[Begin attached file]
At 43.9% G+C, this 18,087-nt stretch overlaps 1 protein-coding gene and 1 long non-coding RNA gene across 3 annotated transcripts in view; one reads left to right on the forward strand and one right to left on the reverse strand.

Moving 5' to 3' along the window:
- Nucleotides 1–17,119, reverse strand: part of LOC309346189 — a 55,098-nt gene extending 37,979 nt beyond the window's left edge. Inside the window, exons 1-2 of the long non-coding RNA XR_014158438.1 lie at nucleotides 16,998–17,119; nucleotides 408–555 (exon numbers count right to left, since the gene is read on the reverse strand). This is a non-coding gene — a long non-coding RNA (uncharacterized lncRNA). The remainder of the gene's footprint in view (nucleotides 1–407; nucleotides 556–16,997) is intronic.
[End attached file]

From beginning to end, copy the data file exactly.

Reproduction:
At 43.9% G+C, this 18,087-nt stretch overlaps 1 protein-coding gene and 1 long non-coding RNA gene across 3 annotated transcripts in view; one reads left to right on the forward strand and one right to left on the reverse strand.

Moving 5' to 3' along the window:
- Nucleotides 1–17,119, reverse strand: part of LOC309346189 — a 55,098-nt gene extending 37,979 nt beyond the window's left edge. Inside the window, exons 1-2 of the long non-coding RNA XR_014158438.1 lie at nucleotides 16,998–17,119; nucleotides 408–555 (exon numbers count right to left, since the gene is read on the reverse strand). This is a non-coding gene — a long non-coding RNA (uncharacterized lncRNA). The remainder of the gene's footprint in view (nucleotides 1–407; nucleotides 556–16,997) is intronic.